'Returning once more to the #lockdownsessions we had more of an idea of how long we would be closed which enabled us to consider programming months of livestreams, in the way we would programme live music. At first, we kept them to two per week, until February this year when we decided that it had been a long time since Big Bands had been seen so Big Band Sunday was born. Craig Wild presented Maynard Ferguson and Alan Downey, Denny Ilett presented his Electric Lady Big Band, and the Pasadena Roof Orchestra celebrated Easter with us.

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'Our last livestream, without an audience will be on 17 May with Laura Jurd’s Dinosaur before we finally open back up on the 20th with Reuben James. You have to be hopeful. I hope that the next time we will be closed will be Christmas day but ready to celebrate Boxing Day with Liane Carroll.'

Sarah Weller, top. Photo: Ronnie Scott's. Laura Jurd, above. Photo: via Jazz Connective. More on the resumption of live jazz and upcoming programming – is on the Ronnie Scott's website

Tags: Essential jazz explored guests

Dan Wilson, 'Cry Me a River,' featuring Joy Brown ****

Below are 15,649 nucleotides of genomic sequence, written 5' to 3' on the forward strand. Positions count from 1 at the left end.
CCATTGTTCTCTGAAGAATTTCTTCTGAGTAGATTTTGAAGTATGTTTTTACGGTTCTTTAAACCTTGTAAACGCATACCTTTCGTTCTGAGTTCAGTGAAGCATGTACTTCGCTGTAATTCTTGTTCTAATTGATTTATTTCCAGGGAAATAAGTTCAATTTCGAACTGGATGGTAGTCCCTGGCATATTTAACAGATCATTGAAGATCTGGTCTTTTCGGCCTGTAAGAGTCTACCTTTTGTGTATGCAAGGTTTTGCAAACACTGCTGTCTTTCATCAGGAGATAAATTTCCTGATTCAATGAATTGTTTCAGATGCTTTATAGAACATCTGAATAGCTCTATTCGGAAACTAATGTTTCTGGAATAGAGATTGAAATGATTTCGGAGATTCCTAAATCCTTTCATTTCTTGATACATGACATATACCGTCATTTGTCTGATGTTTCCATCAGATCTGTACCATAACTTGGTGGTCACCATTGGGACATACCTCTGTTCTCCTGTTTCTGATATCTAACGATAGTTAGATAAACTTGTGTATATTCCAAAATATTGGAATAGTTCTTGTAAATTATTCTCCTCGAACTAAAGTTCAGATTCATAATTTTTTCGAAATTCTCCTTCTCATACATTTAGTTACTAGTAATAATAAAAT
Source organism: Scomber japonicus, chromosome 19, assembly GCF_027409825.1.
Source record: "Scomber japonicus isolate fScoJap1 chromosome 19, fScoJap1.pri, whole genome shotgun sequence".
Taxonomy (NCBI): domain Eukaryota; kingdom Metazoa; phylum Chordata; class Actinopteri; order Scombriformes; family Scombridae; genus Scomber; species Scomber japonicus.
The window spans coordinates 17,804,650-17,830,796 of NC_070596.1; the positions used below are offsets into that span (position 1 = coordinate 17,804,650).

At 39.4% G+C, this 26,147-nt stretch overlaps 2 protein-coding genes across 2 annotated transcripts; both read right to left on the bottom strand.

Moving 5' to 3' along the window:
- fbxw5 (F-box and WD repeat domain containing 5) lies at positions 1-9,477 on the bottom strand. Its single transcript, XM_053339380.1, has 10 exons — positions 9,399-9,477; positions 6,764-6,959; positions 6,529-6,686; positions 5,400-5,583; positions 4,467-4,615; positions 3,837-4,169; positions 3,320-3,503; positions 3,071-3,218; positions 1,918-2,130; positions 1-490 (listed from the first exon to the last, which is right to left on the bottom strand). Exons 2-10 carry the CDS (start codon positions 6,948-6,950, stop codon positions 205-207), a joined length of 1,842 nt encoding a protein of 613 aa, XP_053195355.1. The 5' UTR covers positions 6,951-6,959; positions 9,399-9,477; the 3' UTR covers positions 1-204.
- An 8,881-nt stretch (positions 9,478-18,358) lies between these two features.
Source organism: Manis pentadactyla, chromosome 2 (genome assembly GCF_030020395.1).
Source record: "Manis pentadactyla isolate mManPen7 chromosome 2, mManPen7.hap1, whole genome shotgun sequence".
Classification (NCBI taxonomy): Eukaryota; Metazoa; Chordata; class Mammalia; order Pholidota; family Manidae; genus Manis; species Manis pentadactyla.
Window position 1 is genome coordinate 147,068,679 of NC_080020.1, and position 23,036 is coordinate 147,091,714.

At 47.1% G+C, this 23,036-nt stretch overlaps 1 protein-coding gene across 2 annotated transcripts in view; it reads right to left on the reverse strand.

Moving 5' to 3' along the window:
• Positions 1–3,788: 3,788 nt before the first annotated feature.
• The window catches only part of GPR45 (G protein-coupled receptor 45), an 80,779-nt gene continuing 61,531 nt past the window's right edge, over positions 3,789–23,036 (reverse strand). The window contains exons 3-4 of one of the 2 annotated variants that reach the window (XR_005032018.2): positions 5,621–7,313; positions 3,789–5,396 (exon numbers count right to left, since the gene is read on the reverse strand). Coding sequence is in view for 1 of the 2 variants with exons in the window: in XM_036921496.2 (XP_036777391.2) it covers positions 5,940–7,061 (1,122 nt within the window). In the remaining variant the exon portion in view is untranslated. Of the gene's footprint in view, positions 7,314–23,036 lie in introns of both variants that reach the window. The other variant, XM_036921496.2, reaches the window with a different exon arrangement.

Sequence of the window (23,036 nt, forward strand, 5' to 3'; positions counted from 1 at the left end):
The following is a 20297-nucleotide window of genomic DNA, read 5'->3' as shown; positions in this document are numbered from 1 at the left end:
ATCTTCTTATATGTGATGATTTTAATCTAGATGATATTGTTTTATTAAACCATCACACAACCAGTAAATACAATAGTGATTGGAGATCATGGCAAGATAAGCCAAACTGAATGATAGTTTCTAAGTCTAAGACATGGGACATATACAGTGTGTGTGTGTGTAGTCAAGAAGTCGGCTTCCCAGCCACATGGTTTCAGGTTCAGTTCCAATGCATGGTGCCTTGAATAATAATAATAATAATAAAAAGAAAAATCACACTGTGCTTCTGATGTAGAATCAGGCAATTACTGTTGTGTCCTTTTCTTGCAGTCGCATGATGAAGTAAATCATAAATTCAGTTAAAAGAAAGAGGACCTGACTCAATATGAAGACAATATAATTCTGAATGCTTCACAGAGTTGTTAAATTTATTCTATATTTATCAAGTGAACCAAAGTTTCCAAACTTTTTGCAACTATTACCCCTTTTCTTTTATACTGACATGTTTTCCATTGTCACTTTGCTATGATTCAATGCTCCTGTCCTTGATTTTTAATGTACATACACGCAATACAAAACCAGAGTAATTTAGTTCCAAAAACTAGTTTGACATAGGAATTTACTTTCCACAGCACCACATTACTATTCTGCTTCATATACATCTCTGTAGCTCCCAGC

Noise that's Joy-ful, Joy Brown in this case the singer here on Arthur Hamilton's 'Cry Me A River' one of the vocal track selections from the must-hear Dan Wilson record Vessels of Wood and Earth. Look at who's breezed in? As previously discussed …

Published: 26 Apr 2021. Updated: 11 days.

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Noise that's Joy-ful, Joy Brown in this case the singer here on Arthur Hamilton's 'Cry Me A River' one of the vocal track selections from the must-hear Dan Wilson record Vessels of Wood and Earth. Look at who's breezed in? As previously discussed in these pages 'Who Shot John' is another strong candidate among the tracks. Guitarist Wilson produced by Christian McBride for the Philadelphian jazz icon's own Brother Mister label album Vessels personnel include a range of leaders in their own right as you'll find pianist Christian Sands, bassist Marco Panascia, Jeff “Tain” Watts on drums and then the relative newcomer aforementioned guest Brown playing a significant part.

As for 'Cry Me A River' for the sheer oomph I'm going not to Julie London, much as I love that classic version, not to Ella, again ditto, or other versions but to the Dakota Staton treatment, the one on I Want a Country Man (Groove Merchant, 1973), also issued on Congratulations to Someone, Dakota quite wondrously with Manny Albam's big band. Brown's not the same kind of singer at all, but certainly goes for power in her own way and it works in the more intimate context with Wilson comping. Final word Dan dares to dream. Imagine hearing George Benson for the first time being actually there? Setting the tardis it is hard to ask for anything more. SG.

Vessels of Wood and Earth is out now via Mack Avenue on Brother Mister